F. Guffey
     
  15. Muddydogs

    Muddydogs Member

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    My buddy who I help reload with just acquired a 375 H&H along with dies, close to 200 pieces of new R.P brass, 50 ish pieces of ? times fired brass and some misc bullets that he doesn't really care about. I load a lot for a lot of different calibers but haven't fire formed anything yet, I load for my 7mm Rem Mag but am using already fired brass so I just bump the shoulder back on it.
    Sounds like to get the most out of this new brass we should fire form it but is it worth the powder and bullets to actually load and shoot the brass just to fire form or should we load up the new brass and once its fired just bump the shoulder back a little. 200 rounds loaded might be enough ammo for the rest of his hunting days.
     
  16. Archie

    Archie Member

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    I have always consider 'belts' as a rather deep rim with an extractor groove in it. I cannot see it doing much of anything. Perhaps on factory ammunition, but not reloads.

    Once fired, the case should 'fire-form' itself to the chamber. By NOT full length resizing and using only one rifle, it should remain fitted to the chamber, i.e. headspacing on the shoulder (and belt).
     
  17. lightman

    lightman Member

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    I've never loaded for the 375 but I have loaded a lot of other belted magnum cartridges. I have always sized the cases to headspace on the shoulder.
     
  18. 243winxb

    243winxb Member

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    Anyone get a bulge in this area, that keeps a round from chambering? 20191015_124139.jpg
     
  19. Herman B

    Herman B Member

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    That is the exact bulge that is corrected by the Belted Magnum Collet Resizing Die mentioned in post # 11. The collet is first placed on the brass, snugged all the way to the belt, then it's put in the shellholder and pressed into the die. No more bulge and the brass will then chamber. I use the collet die for 7mm Rem Mag and 375 HH.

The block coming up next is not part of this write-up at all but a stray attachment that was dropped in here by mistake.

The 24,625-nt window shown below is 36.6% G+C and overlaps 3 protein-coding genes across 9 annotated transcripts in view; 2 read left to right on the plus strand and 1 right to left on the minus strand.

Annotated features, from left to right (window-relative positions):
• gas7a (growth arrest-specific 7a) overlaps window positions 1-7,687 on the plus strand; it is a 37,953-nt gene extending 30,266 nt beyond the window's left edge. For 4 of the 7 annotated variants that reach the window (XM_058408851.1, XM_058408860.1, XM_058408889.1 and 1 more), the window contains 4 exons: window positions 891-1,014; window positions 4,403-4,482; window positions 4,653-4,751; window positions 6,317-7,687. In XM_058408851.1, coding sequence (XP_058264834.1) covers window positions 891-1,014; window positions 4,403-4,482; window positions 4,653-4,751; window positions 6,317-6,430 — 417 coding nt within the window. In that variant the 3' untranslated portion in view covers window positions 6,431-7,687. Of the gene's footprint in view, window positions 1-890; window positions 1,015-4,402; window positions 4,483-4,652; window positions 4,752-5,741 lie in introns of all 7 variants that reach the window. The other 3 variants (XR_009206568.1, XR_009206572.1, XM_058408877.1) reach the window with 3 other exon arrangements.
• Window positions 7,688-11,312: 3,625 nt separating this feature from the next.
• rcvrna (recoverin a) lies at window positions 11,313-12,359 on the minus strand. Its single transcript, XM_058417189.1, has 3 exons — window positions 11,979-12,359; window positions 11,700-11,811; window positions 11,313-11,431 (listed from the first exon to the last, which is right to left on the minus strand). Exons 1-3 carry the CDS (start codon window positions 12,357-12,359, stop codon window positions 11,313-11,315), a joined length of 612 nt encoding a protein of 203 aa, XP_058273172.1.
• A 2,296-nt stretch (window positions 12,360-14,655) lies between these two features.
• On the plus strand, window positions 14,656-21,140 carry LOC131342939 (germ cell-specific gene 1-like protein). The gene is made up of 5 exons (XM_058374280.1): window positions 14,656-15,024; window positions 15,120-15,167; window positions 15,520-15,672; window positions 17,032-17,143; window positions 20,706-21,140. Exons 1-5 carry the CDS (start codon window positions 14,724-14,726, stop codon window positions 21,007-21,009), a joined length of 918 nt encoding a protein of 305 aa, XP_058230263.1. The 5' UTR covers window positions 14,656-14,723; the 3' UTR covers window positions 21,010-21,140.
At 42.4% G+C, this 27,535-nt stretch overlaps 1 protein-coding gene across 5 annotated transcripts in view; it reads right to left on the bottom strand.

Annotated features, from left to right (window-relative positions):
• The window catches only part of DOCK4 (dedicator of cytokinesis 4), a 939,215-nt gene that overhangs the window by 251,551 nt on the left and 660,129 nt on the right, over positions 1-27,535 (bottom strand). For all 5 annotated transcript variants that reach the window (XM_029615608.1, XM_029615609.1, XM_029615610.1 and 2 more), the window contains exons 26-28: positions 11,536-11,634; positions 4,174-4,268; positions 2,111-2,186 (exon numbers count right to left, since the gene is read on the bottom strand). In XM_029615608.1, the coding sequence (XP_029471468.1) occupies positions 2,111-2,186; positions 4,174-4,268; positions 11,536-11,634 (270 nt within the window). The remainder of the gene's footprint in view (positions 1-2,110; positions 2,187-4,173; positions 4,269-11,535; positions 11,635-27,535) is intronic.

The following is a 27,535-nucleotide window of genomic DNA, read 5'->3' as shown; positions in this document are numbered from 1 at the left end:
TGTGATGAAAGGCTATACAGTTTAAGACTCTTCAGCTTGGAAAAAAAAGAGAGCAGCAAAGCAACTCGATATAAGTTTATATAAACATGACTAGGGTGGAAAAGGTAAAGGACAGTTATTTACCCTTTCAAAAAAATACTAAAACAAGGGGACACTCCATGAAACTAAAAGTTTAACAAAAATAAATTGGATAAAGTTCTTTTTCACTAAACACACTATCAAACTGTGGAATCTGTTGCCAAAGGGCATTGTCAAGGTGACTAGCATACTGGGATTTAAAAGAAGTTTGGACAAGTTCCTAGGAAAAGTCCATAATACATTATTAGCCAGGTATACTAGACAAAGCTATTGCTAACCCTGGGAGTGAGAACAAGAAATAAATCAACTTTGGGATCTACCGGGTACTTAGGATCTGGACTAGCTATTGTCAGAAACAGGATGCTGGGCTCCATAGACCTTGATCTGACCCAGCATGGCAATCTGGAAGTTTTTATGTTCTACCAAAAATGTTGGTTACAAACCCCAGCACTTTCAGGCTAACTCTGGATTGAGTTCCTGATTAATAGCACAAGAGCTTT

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  20. 243winxb

    243winxb Member

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    That area may be unsupported in a sloppy chamber when the case head is held against tne bolt face. More a neck sizing only isssue and its not common.
     
  21. fguffey

    fguffey member

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    And then there is a very good chance it has nothing to do with a sloppy chamber. If the case head is not against the bolt face when fired the case has no choice but to stretch between the case head and case body if the case body locks onto the chamber.

    I have never experienced case head expansion in front of the belt, I have never found a case that had case head expansion in front of the belt that did not have case head expansion in the extractor grove. One day I found 2 boxes of 20 cases each with expansion in front of the belt. The expansion on all cases was .017", the extractor grooves had the same problem. The owner of the cases complained to me about not having the correct case holder. He wanted to borrow 'the other' RCBS #4 shell holder. I suggested he use a small hammer.

    the hammer I use is called a gasket cutting hammer. He was not hurting for belted cases, after sorting through the cases that would not fit the #4 RCBS case holder he was left with 420.

    F. Guffey
     
  22. Archie

    Archie Member

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    The problem you describe likely comes from the loaded round - and resulting empty case - being fired in a different rifle. Not a 'sloppy' chamber, but 'looser' (still without tolerances) than the second rifle.

    I have that phenomenon in several of my non-belted cartridges. I would check to see the case isn't separating, but other than than, it's no big deal.